Creative Commons Attribution Non Commercial 3.0 (CC BY-NC 3.0)

© University of Alberta Museums

Source: University of Alberta Museums

Trusted

Article rating from 0 people

Default rating: 2.5 of 5

Molecular Biology and Genetics

Molecular Biology

Barcode data: Bombus borealis

The following is a representative barcode sequence, the centroid of all available sequences for this species.


There are 4 barcode sequences available from BOLD and GenBank.

Below is a sequence of the barcode region Cytochrome oxidase subunit 1 (COI or COX1) from a member of the species.

See the BOLD taxonomy browser for more complete information about this specimen and other sequences.

GCAATATGATCAGGAATAATTGGGTCATCAATAAGATTATTAATTCGTATGGAATTAAGAAATCCAGGGGTATGAATTAATAATGATCAAATTTATAATTCTTTAGTTACAAGTCATGCATTTTTAATAATTTTTTTTATAGTTATACCATTTATAATTGGAGGTTTTGGTAATTATTTAATTCCATTAATAATTGGATCTCCTGATATAGCTTTTCCTCGAATAAACAATATTAGATTTTGAATTCTTCCTCCTTCATTAATAATATTATTATTAAGAAATTTATTTACTCCAAATGTAGGAACAGGTTGAACTGTTTATCCTCCTTTATCATCATATTTATTTCATTCATCACCTTCTGTTGATATTGCAATTTTTTCTCTTCATATAACAGGGATTTCTTCTATTATTGGGTCATTAAATTTTATTGTAACAATTATAATAATAAAAAATTATTCATTGAATTATGATCAAATTAATTTATTTTCATGATCTGTATGTATTACAGTAATTTTATTAATTTTATCTTTACCAGTATTAGCAGGAGCTATTACTATATTATTATTTGATCGAAATTTTAATACATCTTTTTTTGATCCAATAGGAGGGGGTGATCCTATTTTATATCAACATTTATTT
-- end --

Download FASTA File

Creative Commons Attribution 3.0 (CC BY 3.0)

© Barcode of Life Data Systems

Source: Barcode of Life Data Systems (BOLD)

Trusted

Article rating from 0 people

Default rating: 2.5 of 5

Statistics of barcoding coverage: Bombus borealis

Barcode of Life Data Systems (BOLDS) Stats
Public Records: 9
Specimens with Barcodes: 17
Species With Barcodes: 1
Creative Commons Attribution 3.0 (CC BY 3.0)

© Barcode of Life Data Systems

Source: Barcode of Life Data Systems (BOLD)

Trusted

Article rating from 0 people

Default rating: 2.5 of 5

Conservation

Conservation Status

National NatureServe Conservation Status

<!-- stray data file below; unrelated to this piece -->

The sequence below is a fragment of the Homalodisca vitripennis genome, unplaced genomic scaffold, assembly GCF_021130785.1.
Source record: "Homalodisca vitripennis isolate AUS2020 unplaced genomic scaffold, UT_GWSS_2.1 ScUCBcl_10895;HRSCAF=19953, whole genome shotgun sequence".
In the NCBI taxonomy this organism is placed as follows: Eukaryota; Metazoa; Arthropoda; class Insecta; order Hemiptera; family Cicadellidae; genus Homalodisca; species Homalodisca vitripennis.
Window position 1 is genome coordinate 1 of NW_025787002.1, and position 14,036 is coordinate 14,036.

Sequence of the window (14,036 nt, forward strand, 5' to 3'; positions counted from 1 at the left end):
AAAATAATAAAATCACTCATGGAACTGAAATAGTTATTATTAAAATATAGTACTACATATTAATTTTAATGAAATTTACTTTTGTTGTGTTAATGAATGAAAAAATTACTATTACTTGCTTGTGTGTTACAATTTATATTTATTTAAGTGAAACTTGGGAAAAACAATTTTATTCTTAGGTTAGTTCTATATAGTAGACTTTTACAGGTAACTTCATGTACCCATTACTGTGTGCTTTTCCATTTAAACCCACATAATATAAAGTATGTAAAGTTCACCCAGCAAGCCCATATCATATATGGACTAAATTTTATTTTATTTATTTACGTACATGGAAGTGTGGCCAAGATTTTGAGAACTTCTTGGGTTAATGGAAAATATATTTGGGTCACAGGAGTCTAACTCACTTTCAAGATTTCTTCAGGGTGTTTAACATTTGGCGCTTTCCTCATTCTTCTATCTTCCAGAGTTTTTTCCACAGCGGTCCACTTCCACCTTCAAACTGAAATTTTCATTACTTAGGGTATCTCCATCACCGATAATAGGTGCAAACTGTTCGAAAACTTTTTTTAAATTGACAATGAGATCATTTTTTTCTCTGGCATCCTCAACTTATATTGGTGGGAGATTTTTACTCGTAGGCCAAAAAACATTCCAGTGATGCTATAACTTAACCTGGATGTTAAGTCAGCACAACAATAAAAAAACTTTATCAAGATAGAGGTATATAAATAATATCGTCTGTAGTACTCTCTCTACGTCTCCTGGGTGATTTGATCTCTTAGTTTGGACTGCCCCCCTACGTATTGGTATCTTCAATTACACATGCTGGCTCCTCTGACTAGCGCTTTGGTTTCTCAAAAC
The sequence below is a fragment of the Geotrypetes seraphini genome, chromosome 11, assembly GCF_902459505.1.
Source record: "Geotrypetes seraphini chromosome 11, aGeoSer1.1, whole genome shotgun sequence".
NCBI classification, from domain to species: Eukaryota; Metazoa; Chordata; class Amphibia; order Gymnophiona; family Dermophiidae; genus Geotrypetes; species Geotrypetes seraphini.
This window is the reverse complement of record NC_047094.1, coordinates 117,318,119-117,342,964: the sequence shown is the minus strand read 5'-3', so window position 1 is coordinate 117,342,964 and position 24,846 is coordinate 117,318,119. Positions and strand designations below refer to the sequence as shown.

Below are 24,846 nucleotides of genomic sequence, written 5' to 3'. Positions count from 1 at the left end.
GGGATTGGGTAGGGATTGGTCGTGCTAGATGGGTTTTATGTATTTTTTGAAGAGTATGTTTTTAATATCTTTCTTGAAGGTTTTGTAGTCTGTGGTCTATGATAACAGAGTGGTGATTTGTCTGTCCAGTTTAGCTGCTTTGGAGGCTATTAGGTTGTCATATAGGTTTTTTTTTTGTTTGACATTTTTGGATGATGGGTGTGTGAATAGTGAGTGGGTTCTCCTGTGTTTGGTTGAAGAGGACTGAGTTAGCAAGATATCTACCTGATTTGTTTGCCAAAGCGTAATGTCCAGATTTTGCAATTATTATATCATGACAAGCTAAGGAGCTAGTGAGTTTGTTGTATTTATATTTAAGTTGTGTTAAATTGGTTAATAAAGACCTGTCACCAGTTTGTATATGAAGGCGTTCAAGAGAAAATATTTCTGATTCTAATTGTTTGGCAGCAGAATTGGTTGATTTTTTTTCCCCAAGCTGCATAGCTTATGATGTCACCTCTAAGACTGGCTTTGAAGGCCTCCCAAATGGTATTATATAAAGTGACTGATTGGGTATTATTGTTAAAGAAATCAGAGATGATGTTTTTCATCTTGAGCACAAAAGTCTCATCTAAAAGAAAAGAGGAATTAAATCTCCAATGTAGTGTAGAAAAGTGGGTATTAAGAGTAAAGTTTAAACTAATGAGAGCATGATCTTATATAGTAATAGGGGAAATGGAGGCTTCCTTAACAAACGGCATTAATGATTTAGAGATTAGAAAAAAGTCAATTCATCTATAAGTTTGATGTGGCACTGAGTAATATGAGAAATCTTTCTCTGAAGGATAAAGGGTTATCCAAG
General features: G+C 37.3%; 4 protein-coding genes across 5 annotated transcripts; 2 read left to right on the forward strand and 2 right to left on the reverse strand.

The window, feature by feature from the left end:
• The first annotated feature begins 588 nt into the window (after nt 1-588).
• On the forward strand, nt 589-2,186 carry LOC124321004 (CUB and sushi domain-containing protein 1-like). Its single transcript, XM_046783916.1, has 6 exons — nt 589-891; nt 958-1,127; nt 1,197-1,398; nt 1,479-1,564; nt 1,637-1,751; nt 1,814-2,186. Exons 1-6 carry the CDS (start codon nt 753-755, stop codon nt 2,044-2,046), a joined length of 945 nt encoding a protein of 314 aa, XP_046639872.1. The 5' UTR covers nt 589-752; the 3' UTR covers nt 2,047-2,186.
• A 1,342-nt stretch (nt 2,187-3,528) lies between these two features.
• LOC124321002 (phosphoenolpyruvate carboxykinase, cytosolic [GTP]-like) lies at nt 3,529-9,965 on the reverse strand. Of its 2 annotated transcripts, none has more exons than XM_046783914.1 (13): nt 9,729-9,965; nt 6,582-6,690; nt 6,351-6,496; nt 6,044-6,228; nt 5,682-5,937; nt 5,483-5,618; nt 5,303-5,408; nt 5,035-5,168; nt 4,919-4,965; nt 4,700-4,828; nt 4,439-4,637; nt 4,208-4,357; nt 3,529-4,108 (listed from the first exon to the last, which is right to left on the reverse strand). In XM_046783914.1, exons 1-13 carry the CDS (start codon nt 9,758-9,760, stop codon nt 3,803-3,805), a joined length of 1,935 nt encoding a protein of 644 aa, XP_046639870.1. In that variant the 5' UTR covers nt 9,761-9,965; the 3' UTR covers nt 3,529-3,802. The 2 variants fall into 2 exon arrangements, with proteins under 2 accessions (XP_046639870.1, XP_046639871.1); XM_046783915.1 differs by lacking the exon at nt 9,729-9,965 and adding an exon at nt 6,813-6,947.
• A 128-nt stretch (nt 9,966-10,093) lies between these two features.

Canada

Rounded National Status Rank: N4 - Apparently Secure

United States

Rounded National Status Rank: N4 - Apparently Secure

Creative Commons Attribution Non Commercial 3.0 (CC BY-NC 3.0)

© NatureServe

Source: NatureServe

Trusted

Article rating from 0 people

Default rating: 2.5 of 5

NatureServe Conservation Status

Rounded Global Status Rank: G4 - Apparently Secure

Reasons: A widespread northern species not known to be declining widely, and known to be common in some places. This species is uncommon in southern parts of the range such as southern Ontario (Colla et al., 2006), but not in apparent decline there (Colla and Packer, 2008). This species will probably prove to be G5, but considering rapid changes in abundance of many bumblebees and limited information on this species, a conservation status rank of G4G5 seems more appropriate.

Intrinsic Vulnerability: Moderately vulnerable

Comments: Queens of this species begin activity later in the season than most others (Grixti et al., 2009), a trait that is shown by Williams et al. (2009) to predispose bumblebees to declines in various parts of the world.

Creative Commons Attribution Non Commercial 3.0 (CC BY-NC 3.0)

© NatureServe

Source: NatureServe

Trusted

Article rating from 0 people

Default rating: 2.5 of 5

Of concern, populations appear to be declining (Grixti et al. 2009).
Creative Commons Attribution Non Commercial 3.0 (CC BY-NC 3.0)

© University of Alberta Museums

Source: University of Alberta Museums

Trusted

Article rating from 0 people

Default rating: 2.5 of 5

Global Short Term Trend: Relatively stable (=10% change)

Comments: Except for Grixti et al. 2009 referring mostly to Illinois, which they point out approaches a worst case scenario, and is also on the edge of the range, this species has not been noted as declining. Colla and Packer (2008) found no evidence of decline in southern Ontario, which is also quite far south in the range, and Williams et al. (2009) assign it a very low decline measure there. Turnock et al. (2007) found this bumble bee to be common in Manitoba from 1986-1993.

Global Long Term Trend: Increase of 10-25% to decline of 30%

Comments: Probably has disappeared more widely in the Midwest than just Illinois, but this is a small and peripheral part of its range

Creative Commons Attribution Non Commercial 3.0 (CC BY-NC 3.0)

© NatureServe

Source: NatureServe

Trusted

Article rating from 0 people

Default rating: 2.5 of 5

Threats

Degree of Threat: Unknown

Comments: Apparently is not being seriously impacted by pathogen spillover. Threats are probably low overall but information is minimal.

Creative Commons Attribution Non Commercial 3.0 (CC BY-NC 3.0)

© NatureServe

Source: NatureServe

Trusted

Article rating from 0 people

Default rating: 2.5 of 5

Management

Global Protection: Many (13-40) occurrences appropriately protected and managed

Creative Commons Attribution Non Commercial 3.0 (CC BY-NC 3.0)

© NatureServe

Source: NatureServe

Trusted

Article rating from 0 people

Default rating: 2.5 of 5

Names and Taxonomy

Taxonomy

Comments: Subgenus: Subterraneobombus

Creative Commons Attribution Non Commercial 3.0 (CC BY-NC 3.0)

© NatureServe

Source: NatureServe

Trusted

Article rating from 0 people

Default rating: 2.5 of 5

Disclaimer

EOL content is automatically assembled from many different content providers. As a result, from time to time you may find pages on EOL that are confusing.

To request an improvement, please leave a comment on the page. Thank you!